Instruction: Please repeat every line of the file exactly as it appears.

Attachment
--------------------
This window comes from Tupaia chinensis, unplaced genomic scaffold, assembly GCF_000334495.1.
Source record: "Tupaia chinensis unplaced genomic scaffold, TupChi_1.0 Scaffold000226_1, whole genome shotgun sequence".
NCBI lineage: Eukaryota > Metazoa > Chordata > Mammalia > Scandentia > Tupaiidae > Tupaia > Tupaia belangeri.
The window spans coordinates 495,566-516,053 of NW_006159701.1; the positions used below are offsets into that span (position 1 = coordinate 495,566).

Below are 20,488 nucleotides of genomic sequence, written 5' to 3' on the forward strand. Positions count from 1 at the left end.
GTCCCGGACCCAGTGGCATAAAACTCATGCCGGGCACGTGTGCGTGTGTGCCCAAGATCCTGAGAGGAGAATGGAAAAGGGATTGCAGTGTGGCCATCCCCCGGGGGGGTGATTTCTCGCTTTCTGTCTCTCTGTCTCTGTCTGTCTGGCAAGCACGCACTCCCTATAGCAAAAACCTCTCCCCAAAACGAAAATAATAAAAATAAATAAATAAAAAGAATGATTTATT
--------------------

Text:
This window comes from Tupaia chinensis, unplaced genomic scaffold, assembly GCF_000334495.1.
Source record: "Tupaia chinensis unplaced genomic scaffold, TupChi_1.0 Scaffold000226_1, whole genome shotgun sequence".
NCBI lineage: Eukaryota > Metazoa > Chordata > Mammalia > Scandentia > Tupaiidae > Tupaia > Tupaia belangeri.
The window spans coordinates 495,566-516,053 of NW_006159701.1; the positions used below are offsets into that span (position 1 = coordinate 495,566).

Below are 20,488 nucleotides of genomic sequence, written 5' to 3' on the forward strand. Positions count from 1 at the left end.
GTCCCGGACCCAGTGGCATAAAACTCATGCCGGGCACGTGTGCGTGTGTGCCCAAGATCCTGAGAGGAGAATGGAAAAGGGATTGCAGTGTGGCCATCCCCCGGGGGGGTGATTTCTCGCTTTCTGTCTCTCTGTCTCTGTCTGTCTGGCAAGCACGCACTCCCTATAGCAAAAACCTCTCCCCAAAACGAAAATAATAAAAATAAATAAATAAAAAGAATGATTTATT